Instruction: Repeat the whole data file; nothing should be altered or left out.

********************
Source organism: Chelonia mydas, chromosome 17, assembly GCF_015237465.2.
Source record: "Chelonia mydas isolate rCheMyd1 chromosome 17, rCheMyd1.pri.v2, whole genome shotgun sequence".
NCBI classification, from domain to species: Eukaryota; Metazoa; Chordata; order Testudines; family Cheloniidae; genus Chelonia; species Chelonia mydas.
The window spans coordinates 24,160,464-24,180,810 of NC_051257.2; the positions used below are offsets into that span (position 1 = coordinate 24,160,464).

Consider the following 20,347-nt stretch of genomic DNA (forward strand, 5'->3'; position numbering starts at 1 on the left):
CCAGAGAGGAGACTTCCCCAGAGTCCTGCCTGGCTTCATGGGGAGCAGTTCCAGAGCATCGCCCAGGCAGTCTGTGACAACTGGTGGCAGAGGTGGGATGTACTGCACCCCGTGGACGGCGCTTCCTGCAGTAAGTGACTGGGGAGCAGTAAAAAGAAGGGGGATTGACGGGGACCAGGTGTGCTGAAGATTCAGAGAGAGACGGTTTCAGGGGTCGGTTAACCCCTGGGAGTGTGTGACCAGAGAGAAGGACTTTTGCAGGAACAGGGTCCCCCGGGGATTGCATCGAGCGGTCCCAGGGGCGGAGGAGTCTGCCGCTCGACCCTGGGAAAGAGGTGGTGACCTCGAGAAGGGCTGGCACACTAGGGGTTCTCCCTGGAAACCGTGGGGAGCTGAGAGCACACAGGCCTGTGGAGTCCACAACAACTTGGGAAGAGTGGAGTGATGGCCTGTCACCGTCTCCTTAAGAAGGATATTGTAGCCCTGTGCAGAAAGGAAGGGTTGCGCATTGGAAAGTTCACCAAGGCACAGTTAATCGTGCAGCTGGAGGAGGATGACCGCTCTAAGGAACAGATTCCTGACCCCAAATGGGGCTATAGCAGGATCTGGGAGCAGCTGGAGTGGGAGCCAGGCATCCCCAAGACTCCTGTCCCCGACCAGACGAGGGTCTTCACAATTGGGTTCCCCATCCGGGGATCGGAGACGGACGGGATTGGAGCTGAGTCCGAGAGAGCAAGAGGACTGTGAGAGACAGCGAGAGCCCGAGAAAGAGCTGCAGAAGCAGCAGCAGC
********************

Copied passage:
Source organism: Chelonia mydas, chromosome 17, assembly GCF_015237465.2.
Source record: "Chelonia mydas isolate rCheMyd1 chromosome 17, rCheMyd1.pri.v2, whole genome shotgun sequence".
NCBI classification, from domain to species: Eukaryota; Metazoa; Chordata; order Testudines; family Cheloniidae; genus Chelonia; species Chelonia mydas.
The window spans coordinates 24,160,464-24,180,810 of NC_051257.2; the positions used below are offsets into that span (position 1 = coordinate 24,160,464).

Consider the following 20,347-nt stretch of genomic DNA (forward strand, 5'->3'; position numbering starts at 1 on the left):
CCAGAGAGGAGACTTCCCCAGAGTCCTGCCTGGCTTCATGGGGAGCAGTTCCAGAGCATCGCCCAGGCAGTCTGTGACAACTGGTGGCAGAGGTGGGATGTACTGCACCCCGTGGACGGCGCTTCCTGCAGTAAGTGACTGGGGAGCAGTAAAAAGAAGGGGGATTGACGGGGACCAGGTGTGCTGAAGATTCAGAGAGAGACGGTTTCAGGGGTCGGTTAACCCCTGGGAGTGTGTGACCAGAGAGAAGGACTTTTGCAGGAACAGGGTCCCCCGGGGATTGCATCGAGCGGTCCCAGGGGCGGAGGAGTCTGCCGCTCGACCCTGGGAAAGAGGTGGTGACCTCGAGAAGGGCTGGCACACTAGGGGTTCTCCCTGGAAACCGTGGGGAGCTGAGAGCACACAGGCCTGTGGAGTCCACAACAACTTGGGAAGAGTGGAGTGATGGCCTGTCACCGTCTCCTTAAGAAGGATATTGTAGCCCTGTGCAGAAAGGAAGGGTTGCGCATTGGAAAGTTCACCAAGGCACAGTTAATCGTGCAGCTGGAGGAGGATGACCGCTCTAAGGAACAGATTCCTGACCCCAAATGGGGCTATAGCAGGATCTGGGAGCAGCTGGAGTGGGAGCCAGGCATCCCCAAGACTCCTGTCCCCGACCAGACGAGGGTCTTCACAATTGGGTTCCCCATCCGGGGATCGGAGACGGACGGGATTGGAGCTGAGTCCGAGAGAGCAAGAGGACTGTGAGAGACAGCGAGAGCCCGAGAAAGAGCTGCAGAAGCAGCAGCAGC